pone-0038284-g003: In vivo Aβ imaging after direct brain application.Topical application of ni3A- or pa2H-Alexa594 (red) as visualized over time by intravital multiphoton microscopy in APP/PS1 mice clearly shows the specific in vivo labeling of different Aβ deposits. In the left, vascular and parenchymal Aβ deposits, detected by prior labeling with Methoxy-X04 (blue), colocalize with ni3A-Alexa594 (red) directly following topical application. One day later, labeling of the plaques has diminished to almost none with some residual left bound to CAA. With interpretation hampered by Methoxy-X04, middle images show a similar experiment. Colocalization with Aβ deposits based upon autofluorescence (green) gave comparable results and almost complete wash out after two days. Pa2H-Alexa594 (red), as shown in the right images, remains bound to vascular Aβ even two days after application, when the plaques remained undetected. All images are maximum intensity projections of a 3D cortical volume with a field of view 615×615 µm.
Mentions: After direct application onto the exposed mouse brain, fluorescent VHH were followed up for at least 48 hours by in vivo multiphoton microscopy. (Figure 3) Specific in vivo labeling of Aβ plaques by ni3A-Alexa594 was initially confirmed by colocalization with Methoxy-X04, a known in vivo amyloid targeting fluorophore. Beside possible binding competition with the VHH, Methoxy-X04 hampered good validation due to signal cross-over into the red channel. However, colocalization based on the typical autofluorescence patterns of the different Aβ deposits resulted in similar findings. Selectivity was confirmed by lack of nonspecific background signal. Although both VHH were capable of targeting Aβ in vivo, only pa2H-Alexa594 was detectable after two days, mainly bound to vascular amyloid.

Bottom Line: In vivo specificity for Aβ was confirmed for both fluorescently labeled V(H)H, where pa2H remained readily detectable for 24 hours or more after injection.Furthermore, both V(H)H showed affinity for parenchymal and vascular deposits, this in contrast to human tissue, where ni3A specifically targeted only vascular Aβ.Despite a brain uptake that is as yet too low for in vivo imaging, this study provides evidence that V(H)H detect Aβ deposits in vivo, with high selectivity and favorable in vivo characteristics, making them promising tools for further development as diagnostic agents for the distinctive detection of different Aβ deposits.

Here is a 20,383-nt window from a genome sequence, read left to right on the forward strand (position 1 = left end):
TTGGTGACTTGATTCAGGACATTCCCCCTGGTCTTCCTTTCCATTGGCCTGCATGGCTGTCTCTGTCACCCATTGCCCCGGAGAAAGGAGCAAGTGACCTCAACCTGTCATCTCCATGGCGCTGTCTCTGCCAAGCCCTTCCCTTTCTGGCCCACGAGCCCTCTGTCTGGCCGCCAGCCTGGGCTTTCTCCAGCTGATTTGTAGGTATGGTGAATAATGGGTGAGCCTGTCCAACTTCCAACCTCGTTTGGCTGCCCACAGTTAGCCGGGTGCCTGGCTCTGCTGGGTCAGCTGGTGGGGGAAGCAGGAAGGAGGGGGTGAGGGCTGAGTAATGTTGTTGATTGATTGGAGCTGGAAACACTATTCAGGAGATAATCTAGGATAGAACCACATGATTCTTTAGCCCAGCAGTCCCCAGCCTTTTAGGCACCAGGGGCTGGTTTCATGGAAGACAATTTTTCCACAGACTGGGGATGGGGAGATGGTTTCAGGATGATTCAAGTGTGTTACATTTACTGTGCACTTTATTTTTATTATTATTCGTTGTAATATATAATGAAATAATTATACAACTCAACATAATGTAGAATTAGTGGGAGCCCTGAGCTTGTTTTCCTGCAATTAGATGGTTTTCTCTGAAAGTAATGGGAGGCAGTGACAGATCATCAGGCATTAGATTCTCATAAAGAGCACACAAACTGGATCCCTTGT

View Article: PubMed Central - PubMed

Affiliation: Department of Radiology, Leiden University Medical Center, Leiden, The Netherlands. R.J.A.Nabuurs@LUMC.nl

ABSTRACT
This study investigated the in vivo properties of two heavy chain antibody fragments (V(H)H), ni3A and pa2H, to differentially detect vascular or parenchymal amyloid-β deposits characteristic for Alzheimer's disease and cerebral amyloid angiopathy. Blood clearance and biodistribution including brain uptake were assessed by bolus injection of radiolabeled V(H)H in APP/PS1 mice or wildtype littermates. In addition, in vivo specificity for Aβ was examined in more detail with fluorescently labeled V(H)H by circumventing the blood-brain barrier via direct application or intracarotid co-injection with mannitol. All V(H)H showed rapid renal clearance (10-20 min). Twenty-four hours post-injection (99m)Tc-pa2H resulted in a small yet significant higher cerebral uptake in the APP/PS1 animals. No difference in brain uptake were observed for (99m)Tc-ni3A or DTPA((111)In)-pa2H, which lacked additional peptide tags to investigate further clinical applicability. In vivo specificity for Aβ was confirmed for both fluorescently labeled V(H)H, where pa2H remained readily detectable for 24 hours or more after injection. Furthermore, both V(H)H showed affinity for parenchymal and vascular deposits, this in contrast to human tissue, where ni3A specifically targeted only vascular Aβ. Despite a brain uptake that is as yet too low for in vivo imaging, this study provides evidence that V(H)H detect Aβ deposits in vivo, with high selectivity and favorable in vivo characteristics, making them promising tools for further development as diagnostic agents for the distinctive detection of different Aβ deposits.

Show MeSH
Related in: MedlinePlus